20 February 2004

Look back in terror

Some months ago, I blogged that retrospective laws could enable Hicks' and Mamdouh"s trial in Australia according to Australian law.

According to the AgeLatham believes:

Our view is that the two Australians should be bought back to Australia and tried under Australian laws and under an Australian standard of combating terrorism,' Mr Latham said.

The ALP would support government moves to introduce retrospective laws to allow the Guantanamo Bay prisoners to be brought back to Australia.

'We should be saying these Australian citizens who have done the wrong thing they have got to be dealt with the Australian way here in our country,' Mr Latham said.

'If the Howard government hasn't got laws in place to do that the onus in on them to put forward the laws into parliament and I am saying the opposition is there to assist in that task.'

Strangely enough, both Hicks' lawyer and the Honourable sic Philip Ruddock have raced to reject this idea, although from fundamentally different perspectives. Neither provides any critique of making retrospective laws. Ruddock seems concerned to get the ALP associated with backflips and Kenny (not unnaturally) wants his client to get off.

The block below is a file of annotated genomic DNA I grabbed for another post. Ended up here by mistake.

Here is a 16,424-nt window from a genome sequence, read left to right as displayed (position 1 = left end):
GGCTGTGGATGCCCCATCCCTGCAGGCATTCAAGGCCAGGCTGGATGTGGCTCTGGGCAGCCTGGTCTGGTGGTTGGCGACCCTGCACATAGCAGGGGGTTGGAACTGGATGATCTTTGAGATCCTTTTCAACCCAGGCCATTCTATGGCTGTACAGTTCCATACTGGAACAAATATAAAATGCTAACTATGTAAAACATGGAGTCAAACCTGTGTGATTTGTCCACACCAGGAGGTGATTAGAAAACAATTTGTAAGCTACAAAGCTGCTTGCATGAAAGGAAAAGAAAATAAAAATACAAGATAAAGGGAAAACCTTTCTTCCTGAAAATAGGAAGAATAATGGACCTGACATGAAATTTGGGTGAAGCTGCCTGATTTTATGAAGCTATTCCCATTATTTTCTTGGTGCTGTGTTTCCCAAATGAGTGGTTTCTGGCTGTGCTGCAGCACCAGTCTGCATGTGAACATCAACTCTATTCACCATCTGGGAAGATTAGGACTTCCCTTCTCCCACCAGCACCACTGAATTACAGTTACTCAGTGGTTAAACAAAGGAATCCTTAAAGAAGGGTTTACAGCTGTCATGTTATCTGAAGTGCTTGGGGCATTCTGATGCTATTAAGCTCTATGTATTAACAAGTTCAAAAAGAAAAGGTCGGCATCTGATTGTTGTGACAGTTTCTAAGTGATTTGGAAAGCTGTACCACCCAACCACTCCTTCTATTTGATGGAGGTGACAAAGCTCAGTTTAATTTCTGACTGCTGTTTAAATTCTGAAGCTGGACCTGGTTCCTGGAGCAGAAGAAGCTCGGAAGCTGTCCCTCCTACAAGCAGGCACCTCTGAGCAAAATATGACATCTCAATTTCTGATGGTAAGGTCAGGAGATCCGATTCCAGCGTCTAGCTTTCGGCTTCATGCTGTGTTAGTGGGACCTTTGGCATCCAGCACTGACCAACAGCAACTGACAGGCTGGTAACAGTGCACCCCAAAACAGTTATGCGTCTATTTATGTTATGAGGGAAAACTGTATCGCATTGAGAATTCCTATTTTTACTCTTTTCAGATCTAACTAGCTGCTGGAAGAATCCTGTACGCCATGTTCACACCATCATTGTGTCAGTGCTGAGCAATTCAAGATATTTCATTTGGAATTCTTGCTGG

Kenny tells us:

Retrospective legislation doesn't work," he said. "It has never worked and it's not a satisfactory solution.

Ruddock supports him, if unintentionally, with:

Mr Ruddock is calling that a Labor back-flip and says it flies in the face of long-established legal principles.

"It indicates the way Mr Latham departs from the long-standing view of his own party," he said.

Some in Labor are concerned that their leader has floated the idea of retrospective legislation.

Mr Ruddock says it is legally almost impossible to bring in such specific back-dated laws, although now that Mr Latham has suggested it, he will look again at the idea.

He says he is willing to consider all options to strengthen Australia's anti-terrorism laws.

Drafting a bill to allow retrospective activation of the treachery offence with respect to military operations in Afghanistan would be quite easy. Of course, if the government was serious about the War on Terror, as opposed to the war on the opposition, they would have activated the treachery clause 2 years ago and this discussion would now be moot.

But then Grand Inquisitor Ruddock is the legal genius who spect a year telling us the US military commissions guarantee fair trials and when that lie was exposed by Major Mori announced that every advocate starts his case by decrying the impartiality of the court. They do not and Ruddock knows it.

Caveat, if Hicks is guilty of an offence against Australia law he should be tried and punished to the full extent of the law.

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